Air Force

August 1, 2014

AF Assistance Fund may not hit 2014 goal

Staff Sgt. Carlin Leslie
Air Force Public Affairs Agency OL-P

air-force-assistance-fund-logo
WASHINGTON — In spite of persistent economic difficulties, active-duty and retired Airmen have contributed more than $6 million to the Air Force Assistance Fund, or AFAF, during this year’s fund drive.

Although the annual AFAF drive has yet to garner this year’s $6.4 million goal, contributions continue to roll in from the 79 assistance fund campaigns around the world. Those, coupled with retiree and annuitant contributions, may make the difference, said Bill D’Avanzo, from the Air Force Personnel Center.

Even though the AFAF drive has closed for the active-duty members, it remains open for the retiree’s year-round to submit contributions through the mail.

While the overall totals to date paint a sobering picture that may be indicative of the current economy and financial uncertainty that permeates the U.S. and its government right now, officials said they also show the Air Force takes care of its own.

“Times are tough and many of our fellow Airmen are in need,” D’Avanzo said. “The fact that Airmen are still giving means they are giving sacrificially and it proves to me that we truly are a family.”

All the money donated to AFAF directly supports Airmen and their families through four key programs:

• The General and Mrs. Curtis E. LeMay Foundation helps Air Force retirees’ widows, both officer and enlisted, with grants of assistance whenever needed.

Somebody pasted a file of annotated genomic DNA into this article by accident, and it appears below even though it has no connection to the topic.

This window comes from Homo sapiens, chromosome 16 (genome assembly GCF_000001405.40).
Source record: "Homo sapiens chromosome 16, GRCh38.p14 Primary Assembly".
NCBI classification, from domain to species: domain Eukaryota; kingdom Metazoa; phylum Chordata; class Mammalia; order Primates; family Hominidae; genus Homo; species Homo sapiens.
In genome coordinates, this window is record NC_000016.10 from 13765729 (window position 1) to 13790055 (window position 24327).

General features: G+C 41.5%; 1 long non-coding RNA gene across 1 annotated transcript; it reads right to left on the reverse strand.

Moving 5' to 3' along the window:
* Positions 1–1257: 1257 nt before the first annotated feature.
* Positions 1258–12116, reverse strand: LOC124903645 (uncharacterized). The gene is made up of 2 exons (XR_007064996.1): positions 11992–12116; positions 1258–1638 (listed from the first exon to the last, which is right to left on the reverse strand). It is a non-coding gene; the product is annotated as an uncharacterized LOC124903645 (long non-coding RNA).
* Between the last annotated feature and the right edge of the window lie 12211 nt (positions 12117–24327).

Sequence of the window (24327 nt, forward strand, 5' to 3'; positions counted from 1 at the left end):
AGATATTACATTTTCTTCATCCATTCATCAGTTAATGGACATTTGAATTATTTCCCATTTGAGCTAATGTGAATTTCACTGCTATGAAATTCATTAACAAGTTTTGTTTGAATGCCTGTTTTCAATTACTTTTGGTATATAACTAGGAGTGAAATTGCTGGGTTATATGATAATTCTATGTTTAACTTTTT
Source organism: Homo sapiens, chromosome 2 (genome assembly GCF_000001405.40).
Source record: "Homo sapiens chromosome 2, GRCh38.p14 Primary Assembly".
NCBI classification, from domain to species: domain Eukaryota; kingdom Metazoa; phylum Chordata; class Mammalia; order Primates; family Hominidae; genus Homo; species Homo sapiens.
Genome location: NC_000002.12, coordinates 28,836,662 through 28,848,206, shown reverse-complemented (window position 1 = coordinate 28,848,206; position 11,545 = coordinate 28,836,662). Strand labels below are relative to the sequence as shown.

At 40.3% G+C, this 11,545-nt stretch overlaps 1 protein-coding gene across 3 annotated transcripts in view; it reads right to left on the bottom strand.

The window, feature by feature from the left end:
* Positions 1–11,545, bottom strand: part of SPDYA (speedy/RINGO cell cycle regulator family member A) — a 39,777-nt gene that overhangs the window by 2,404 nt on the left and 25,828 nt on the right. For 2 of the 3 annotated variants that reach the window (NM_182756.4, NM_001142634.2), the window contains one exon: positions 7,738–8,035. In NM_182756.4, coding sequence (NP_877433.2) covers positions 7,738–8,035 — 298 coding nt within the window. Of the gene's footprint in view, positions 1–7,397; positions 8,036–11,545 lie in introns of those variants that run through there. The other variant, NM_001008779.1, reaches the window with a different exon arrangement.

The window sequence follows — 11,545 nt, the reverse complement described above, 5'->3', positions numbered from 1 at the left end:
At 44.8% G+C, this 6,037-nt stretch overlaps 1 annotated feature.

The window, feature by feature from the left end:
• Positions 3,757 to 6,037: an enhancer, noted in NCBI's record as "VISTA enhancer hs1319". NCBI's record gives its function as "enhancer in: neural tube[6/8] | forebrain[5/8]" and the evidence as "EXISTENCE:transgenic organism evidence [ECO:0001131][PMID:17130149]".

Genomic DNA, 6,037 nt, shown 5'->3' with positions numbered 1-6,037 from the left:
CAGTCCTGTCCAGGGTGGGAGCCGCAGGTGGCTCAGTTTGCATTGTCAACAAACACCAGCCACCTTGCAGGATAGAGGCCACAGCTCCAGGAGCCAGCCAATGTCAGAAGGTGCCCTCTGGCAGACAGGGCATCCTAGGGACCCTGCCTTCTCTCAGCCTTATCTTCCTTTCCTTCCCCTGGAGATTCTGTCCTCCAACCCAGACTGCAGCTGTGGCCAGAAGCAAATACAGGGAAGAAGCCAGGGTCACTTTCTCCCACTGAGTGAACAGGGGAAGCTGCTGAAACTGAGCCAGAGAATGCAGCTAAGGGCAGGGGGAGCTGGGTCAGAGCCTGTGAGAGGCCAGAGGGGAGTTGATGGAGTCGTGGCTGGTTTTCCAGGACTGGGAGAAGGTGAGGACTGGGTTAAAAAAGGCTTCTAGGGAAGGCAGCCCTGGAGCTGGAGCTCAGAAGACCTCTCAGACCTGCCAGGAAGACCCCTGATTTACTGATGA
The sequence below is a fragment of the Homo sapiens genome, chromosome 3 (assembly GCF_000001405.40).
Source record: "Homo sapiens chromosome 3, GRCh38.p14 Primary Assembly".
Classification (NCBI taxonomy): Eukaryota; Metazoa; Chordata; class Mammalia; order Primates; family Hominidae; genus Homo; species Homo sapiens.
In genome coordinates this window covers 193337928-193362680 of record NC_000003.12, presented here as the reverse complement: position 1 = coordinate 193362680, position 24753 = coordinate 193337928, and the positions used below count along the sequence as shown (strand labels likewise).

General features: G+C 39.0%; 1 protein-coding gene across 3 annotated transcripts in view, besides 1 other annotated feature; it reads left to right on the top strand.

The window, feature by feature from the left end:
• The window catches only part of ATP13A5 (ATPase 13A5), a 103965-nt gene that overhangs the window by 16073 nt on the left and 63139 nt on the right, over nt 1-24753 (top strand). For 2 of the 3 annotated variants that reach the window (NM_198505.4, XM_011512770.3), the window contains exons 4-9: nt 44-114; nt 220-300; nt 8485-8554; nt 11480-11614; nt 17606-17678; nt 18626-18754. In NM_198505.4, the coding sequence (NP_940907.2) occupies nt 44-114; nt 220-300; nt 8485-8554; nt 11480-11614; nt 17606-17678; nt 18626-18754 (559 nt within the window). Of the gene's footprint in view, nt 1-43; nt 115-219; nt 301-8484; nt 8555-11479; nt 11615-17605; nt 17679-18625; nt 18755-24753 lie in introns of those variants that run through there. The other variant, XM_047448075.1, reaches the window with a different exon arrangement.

• The Air Force Enlisted Village provides a safe and secure place for surviving spouses of retired Air Force service members.

• The Air Force Village provides a comfortable and affordable retirement community for the widowed spouses of retired Air Force officers.

• The Air Force Aid Society provides worldwide emergency assistance to members and their families, sponsors educational assistance programs and offers base community programs to improve Airman and family welfare.

An example of the impact these charities have on Airmen comes from prior-enlisted member, Maj. Jim Murtha, a 811th Force Support Squadron operations officer.

As an airman first class at Rhein-Main Air Base, Germany, his wife – then pregnant with their twin daughters – ran into a very tight financial situation.

The family was under extreme stress expecting two children at once, which would double their new baby needs [two cribs, two high chairs, two car seats, and more]. In addition, they had a 10-year old car that kept breaking down and a home to pay for.

Murtha’s first sergeant referred him to the Air Force Aid Society representative who put him at ease, helped put his family on the right path, offered financial counseling, provided information on food pantries as well as contacts for a support group for parents of twins.

“We were overwhelmed by the support we received from the Air Force Aid Society and 21 years later, we continue to support them during the AFAF annual campaign,” Murtha said. “AFAF has been a blessing to my family and me.”

Murtha said donors not only give money but something even more important. They give hope.

“I believe donating to the AFAF is like donating blood,” Murtha said. “You have no idea who will need it but you know someone will, and when you’re on the receiving end of that donation, it’s life-saving.”

For more information regarding the four charities sponsored by AFAF please visit http://www.afassistancefund.org/




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